The Johanniter Messer

∴ A Knightly Vantage ∴

“How did I get here?” you wonder, and not for the first time.

You never were much of a joiner. Your father once told you, back in the Black Forest, that there was no honour in swinging a sword for a country. For an ideal. For a god, even. When you fought, you were to fight for your own skin, and that of your fellow man.

“Do you understand?” he pressed, and waited for your sullen nod.

Then with twinkling eyes he passed you his messer. Heavy and reassuring, like the man himself. It was a simple tool for a simple purpose: protecting your family.

That was before. Before your fellow men rose up for their ideals and brought down the wrath of the aristocracy. And how you fought then – tooth and nail for what little you had to lay claim to. But in the end it was gone. Your trade, your home, your kin.

The Knights found you in Gengenbach, half mad from horror and haplessly seeking trade. They sized you up and offered you a new one. And with it bed, board, discipline. Literacy. The chance to start again. Would your father have blamed you for taking it?

A clamour of vespers bells rouses you from reminiscence. With a bittersweet smile, you take in your vista. A band of indigo marks the horizon, stark above gleaming blocks of golden sandstone. Little boats scud about the wide harbour, bringing their catches home. A flock of white doves rises over Birgu, startled by the sudden bells. The sunset gilds their underbellies as they wheel on the warm sea air.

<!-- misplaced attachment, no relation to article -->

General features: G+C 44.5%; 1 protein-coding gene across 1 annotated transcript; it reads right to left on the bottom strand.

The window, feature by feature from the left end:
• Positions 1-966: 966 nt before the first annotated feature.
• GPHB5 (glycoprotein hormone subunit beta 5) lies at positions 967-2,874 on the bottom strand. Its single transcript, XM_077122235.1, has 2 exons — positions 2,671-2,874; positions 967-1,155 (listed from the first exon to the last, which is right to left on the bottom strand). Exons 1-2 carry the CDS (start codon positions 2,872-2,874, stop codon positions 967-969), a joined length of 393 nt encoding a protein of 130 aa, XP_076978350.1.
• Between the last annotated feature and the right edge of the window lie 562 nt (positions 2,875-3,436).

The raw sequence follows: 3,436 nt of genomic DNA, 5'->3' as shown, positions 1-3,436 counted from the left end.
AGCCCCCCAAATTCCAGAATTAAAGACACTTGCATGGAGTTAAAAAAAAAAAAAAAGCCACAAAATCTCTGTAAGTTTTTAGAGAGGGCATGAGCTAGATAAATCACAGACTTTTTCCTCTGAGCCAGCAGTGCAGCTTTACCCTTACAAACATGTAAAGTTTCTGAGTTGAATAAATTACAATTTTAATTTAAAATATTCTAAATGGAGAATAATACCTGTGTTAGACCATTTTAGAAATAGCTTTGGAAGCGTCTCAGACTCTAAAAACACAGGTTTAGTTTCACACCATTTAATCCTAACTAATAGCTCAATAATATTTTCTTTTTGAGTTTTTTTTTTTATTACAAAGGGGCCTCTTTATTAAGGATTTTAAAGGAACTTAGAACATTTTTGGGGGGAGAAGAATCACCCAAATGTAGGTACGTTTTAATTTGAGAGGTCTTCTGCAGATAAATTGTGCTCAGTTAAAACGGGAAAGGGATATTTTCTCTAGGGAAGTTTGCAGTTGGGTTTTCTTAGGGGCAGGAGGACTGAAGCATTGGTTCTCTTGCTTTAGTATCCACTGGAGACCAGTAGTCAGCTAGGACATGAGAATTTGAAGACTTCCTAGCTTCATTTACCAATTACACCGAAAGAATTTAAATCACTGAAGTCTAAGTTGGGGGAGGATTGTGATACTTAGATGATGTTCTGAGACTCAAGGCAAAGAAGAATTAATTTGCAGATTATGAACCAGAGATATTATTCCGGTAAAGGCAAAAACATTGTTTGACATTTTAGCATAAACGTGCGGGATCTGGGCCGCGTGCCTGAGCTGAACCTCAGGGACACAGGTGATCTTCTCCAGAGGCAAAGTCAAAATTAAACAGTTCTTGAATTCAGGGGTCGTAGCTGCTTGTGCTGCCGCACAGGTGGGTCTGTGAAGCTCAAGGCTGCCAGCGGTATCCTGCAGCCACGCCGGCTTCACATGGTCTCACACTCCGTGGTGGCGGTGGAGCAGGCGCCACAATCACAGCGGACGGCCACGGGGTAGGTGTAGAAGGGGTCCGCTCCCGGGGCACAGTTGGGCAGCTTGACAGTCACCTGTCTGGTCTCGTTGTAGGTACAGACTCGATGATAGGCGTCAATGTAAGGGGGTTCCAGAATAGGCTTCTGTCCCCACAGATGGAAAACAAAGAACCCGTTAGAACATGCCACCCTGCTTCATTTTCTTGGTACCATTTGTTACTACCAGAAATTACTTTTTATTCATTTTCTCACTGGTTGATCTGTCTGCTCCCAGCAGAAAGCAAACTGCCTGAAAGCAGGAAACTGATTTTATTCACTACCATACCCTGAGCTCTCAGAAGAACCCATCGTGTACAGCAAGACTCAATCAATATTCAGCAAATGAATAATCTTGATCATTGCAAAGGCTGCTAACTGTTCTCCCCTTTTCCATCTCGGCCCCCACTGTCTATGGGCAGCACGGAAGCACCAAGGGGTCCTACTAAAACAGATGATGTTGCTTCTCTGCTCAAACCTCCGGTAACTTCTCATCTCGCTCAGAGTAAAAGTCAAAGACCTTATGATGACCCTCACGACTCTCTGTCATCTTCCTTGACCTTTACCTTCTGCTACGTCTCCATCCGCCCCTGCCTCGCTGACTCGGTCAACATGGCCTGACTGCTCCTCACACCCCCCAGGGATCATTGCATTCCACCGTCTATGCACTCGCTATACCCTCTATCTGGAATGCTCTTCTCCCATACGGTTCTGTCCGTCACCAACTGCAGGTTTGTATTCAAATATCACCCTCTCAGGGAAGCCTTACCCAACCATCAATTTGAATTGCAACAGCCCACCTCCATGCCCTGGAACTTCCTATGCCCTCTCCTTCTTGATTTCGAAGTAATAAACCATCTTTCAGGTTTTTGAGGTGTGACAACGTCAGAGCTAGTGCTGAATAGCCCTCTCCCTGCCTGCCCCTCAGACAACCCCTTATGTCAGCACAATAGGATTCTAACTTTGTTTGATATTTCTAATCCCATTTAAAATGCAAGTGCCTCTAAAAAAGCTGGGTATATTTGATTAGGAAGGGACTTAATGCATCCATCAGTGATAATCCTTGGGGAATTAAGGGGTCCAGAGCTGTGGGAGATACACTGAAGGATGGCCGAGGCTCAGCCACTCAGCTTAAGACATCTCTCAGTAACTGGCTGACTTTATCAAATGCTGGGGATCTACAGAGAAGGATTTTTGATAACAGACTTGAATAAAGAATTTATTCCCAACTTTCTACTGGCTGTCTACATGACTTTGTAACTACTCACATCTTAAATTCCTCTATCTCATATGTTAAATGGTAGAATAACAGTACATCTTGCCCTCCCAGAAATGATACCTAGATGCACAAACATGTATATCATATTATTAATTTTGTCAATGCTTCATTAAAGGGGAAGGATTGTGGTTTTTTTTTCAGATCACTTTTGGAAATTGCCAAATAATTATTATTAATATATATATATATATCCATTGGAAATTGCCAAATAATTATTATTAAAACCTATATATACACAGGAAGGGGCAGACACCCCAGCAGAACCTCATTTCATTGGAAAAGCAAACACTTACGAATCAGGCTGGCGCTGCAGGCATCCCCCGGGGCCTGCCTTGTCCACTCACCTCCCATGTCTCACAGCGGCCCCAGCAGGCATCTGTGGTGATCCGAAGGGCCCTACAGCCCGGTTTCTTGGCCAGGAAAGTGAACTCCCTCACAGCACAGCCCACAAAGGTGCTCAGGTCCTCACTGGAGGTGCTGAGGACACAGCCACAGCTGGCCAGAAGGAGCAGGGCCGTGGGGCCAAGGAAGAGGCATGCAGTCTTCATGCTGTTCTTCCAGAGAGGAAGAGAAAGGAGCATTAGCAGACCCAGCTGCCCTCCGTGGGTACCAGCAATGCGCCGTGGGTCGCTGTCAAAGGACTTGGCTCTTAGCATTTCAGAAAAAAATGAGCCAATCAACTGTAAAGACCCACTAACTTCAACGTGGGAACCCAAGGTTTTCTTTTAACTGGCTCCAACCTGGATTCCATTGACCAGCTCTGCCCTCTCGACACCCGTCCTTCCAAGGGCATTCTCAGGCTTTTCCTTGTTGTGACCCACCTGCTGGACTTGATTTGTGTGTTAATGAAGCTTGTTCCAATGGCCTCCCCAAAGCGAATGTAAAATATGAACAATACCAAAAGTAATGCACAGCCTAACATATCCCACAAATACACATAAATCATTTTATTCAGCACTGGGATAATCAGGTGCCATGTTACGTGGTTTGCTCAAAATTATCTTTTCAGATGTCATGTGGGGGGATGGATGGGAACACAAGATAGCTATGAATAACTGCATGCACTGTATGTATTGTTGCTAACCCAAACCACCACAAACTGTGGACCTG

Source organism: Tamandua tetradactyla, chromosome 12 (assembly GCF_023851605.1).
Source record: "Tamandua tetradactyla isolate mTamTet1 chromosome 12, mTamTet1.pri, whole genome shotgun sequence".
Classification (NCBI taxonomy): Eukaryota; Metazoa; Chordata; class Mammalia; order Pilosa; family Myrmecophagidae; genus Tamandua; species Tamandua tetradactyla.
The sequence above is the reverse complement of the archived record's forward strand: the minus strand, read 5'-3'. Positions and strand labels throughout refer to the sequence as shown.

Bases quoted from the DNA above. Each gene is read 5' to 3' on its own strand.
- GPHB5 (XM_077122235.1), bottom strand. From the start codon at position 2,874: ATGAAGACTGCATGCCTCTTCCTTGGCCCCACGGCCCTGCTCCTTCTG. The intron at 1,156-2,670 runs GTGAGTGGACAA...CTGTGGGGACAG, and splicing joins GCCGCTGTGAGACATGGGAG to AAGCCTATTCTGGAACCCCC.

Shaking your head, you unsheathe the sword from your belt. It is a thing of beauty, to be sure. The rich, dark ebony of its grip gleams with studs in the shape of the cross of your order. The stern hawk head pommel and sturdy crossguard are the satiny dark of a stormy sky. And yet, beneath the knightly renovations, the core remains the same: your father’s sword.

You allow yourself a sigh, and it sounds something like contentment. Continue reading

The Fibula Messer


∴ An Unfortunate Rogue ∴

It’s not often that you pass through this part of town, and the smell hasn’t got any sweeter. Normally you’d send a boy on any errands requiring passage through the East quarter, but today’s is a matter of absolute urgency.

You keep your eyes on your shoes, all too aware of their incongruous finery. You do this for two reasons: to avoid treading in human muck, and to keep from making eye contact with anyone who might take offence at it. You press on with a pace a little faster than walking, wishing neither to linger nor draw attention.

You are grateful for the reassuring sway of your knife at your side. Short-bladed and devoid of decoration, it is an honest companion in this renowned pit of thieves. You should not like to use it, but you hope the look is enough to deter any would-be assailants.

Even as you think the words, your steady progress is stalled by a sharp shout before you. Wincing, you raise your head to see a burly fellow blocking your way.

“I beg your pardon?” you inquire of him, mentally sizing him up.

“I said you’re not from around here,” he drawls. “If fancy folk like you are gonna be using our roads, I reckon I might have to start start taking a toll.” He laughs at his own joke, tugging a crude knife from his belt.